Reddit Reddit reviews Buried in Treasures: Help for Compulsive Acquiring, Saving, and Hoarding (Treatments That Work)

We found 3 Reddit comments about Buried in Treasures: Help for Compulsive Acquiring, Saving, and Hoarding (Treatments That Work). Here are the top ones, ranked by their Reddit score.

Health, Fitness & Dieting
Mental Health
Compulsive Behavior
Buried in Treasures: Help for Compulsive Acquiring, Saving, and Hoarding (Treatments That Work)
Oxford University Press USA
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3 Reddit comments about Buried in Treasures: Help for Compulsive Acquiring, Saving, and Hoarding (Treatments That Work):

u/sethra007 · 3 pointsr/hoarding

  1. Define the scope of your support group. Will it offer support to hoarders and loved ones of hoarders (like this group does)? Will it be strictly for hoarders? What your group does will depend in large part on your audience.
  2. Contact any near-ish hoarding support groups and let them know you're trying to start your own group; ask them for advice. I have a list here of groups in the UK that I've found.
  3. Familiarize yourself with the contents of the NHS' Hoarding Disorder. Some of the people who end up in your group may do so after checking out that site.
  4. Track down the NHS mental health professionals in your area. Let them know what you're doing, and make sure you have their contact information. Some of the people who come to your group may need assistance beyond what your group can provide.
  5. Several of the support groups I've come across use the peer-led workshop format provided in the book Buried in Treasures to help hoarders learn to deal with their disorder (here's one example). Consider if that's a format you want to offer.
  6. You might also want to check out the other books from our Resource List.
  7. There's also u/Call4Compassion's YouTube channel here. She's a hoarder in recovery who's documenting her struggle.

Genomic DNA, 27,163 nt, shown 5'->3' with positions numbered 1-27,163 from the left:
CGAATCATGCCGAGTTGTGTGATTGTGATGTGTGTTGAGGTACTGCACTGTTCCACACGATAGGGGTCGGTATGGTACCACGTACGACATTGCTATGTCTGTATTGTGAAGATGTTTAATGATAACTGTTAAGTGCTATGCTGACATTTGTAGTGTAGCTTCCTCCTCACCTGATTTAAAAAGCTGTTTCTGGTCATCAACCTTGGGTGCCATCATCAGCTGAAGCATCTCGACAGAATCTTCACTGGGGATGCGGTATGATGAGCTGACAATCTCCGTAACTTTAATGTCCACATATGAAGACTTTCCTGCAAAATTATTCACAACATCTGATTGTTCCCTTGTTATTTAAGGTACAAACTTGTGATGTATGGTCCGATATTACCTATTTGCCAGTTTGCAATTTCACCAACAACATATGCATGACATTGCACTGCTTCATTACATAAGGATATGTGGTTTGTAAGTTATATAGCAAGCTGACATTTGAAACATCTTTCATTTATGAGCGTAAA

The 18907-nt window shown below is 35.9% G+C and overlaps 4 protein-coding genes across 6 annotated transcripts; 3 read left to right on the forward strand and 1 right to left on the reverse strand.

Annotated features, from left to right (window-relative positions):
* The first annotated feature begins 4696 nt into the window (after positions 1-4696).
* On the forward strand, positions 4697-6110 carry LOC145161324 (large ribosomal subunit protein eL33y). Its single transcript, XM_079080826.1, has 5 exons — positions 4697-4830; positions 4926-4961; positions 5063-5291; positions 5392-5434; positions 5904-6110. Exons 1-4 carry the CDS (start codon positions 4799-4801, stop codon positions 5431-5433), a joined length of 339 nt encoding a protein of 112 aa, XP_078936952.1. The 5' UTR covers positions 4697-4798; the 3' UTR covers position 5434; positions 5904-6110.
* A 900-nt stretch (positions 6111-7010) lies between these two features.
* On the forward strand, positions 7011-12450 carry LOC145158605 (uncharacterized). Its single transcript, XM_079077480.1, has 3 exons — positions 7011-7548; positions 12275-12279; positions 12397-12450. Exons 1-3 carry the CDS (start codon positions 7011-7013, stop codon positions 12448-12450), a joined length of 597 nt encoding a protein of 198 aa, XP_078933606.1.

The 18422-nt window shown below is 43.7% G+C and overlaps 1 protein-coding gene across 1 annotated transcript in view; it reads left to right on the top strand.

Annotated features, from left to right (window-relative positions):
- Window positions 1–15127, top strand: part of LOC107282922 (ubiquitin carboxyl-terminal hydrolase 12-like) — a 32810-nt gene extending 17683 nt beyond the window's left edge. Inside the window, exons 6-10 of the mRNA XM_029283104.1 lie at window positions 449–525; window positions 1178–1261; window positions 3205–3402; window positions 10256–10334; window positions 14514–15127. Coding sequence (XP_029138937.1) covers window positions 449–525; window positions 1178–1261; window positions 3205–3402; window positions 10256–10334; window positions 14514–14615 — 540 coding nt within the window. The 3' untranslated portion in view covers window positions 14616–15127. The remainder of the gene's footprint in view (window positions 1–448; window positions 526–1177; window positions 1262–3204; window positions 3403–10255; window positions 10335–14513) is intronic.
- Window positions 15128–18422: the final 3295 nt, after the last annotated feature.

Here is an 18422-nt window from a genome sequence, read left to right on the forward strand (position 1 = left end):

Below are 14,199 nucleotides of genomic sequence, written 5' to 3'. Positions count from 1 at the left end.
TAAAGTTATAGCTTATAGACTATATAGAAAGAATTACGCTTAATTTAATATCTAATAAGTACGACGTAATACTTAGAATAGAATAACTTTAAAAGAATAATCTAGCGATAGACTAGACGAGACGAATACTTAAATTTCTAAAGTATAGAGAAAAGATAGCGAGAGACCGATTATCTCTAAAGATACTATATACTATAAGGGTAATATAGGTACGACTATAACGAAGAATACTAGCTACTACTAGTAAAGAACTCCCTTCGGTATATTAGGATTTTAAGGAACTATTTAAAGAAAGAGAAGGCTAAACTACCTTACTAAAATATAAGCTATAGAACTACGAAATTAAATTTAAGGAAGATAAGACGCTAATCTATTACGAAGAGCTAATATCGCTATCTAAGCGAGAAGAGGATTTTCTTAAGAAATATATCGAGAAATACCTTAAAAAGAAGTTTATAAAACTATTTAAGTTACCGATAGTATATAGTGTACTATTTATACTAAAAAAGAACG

u/Saga_I_Sig · 2 pointsr/hoarding

When packing, keep all the items you personally would deem important/necessary/"good" into boxes separate from the junk/unnecessary, and in a third category, trash. Have her unpack the first category when she moves in, and see if you can save the rest for until she's in a better place mentally and will have a better chance of recognizing that not all of that trash and junk is actually useful or necessary for her life. Try to unpack together IF and only if you personally have the mental energy. Do not do anything that stresses you our or makes you depressed/unhappy/anxious, etc. You need to take care of your own well-being first - helping a hoarder is exhausting, frustrating, and depressing, and you have no obligation to subject yourself to that if you don't want. You can help your sister with some things and then quit any time if you feel like it's negative impacting you and your happiness.

I think that therapy could be very, very helpful for your sister. Try to find a psychologist who specializes in or has experience working with people wth hoarding disorder. My mom (a hoarder) finally got a skilled therapist, and is already making good progress after two sessions. That said, my mom 100% acknowledges that she has a major problem and has hoarding disorder, so she is very open to treatment and wants to change (even if she doesn't know how and can't fully control her hoarding behavior).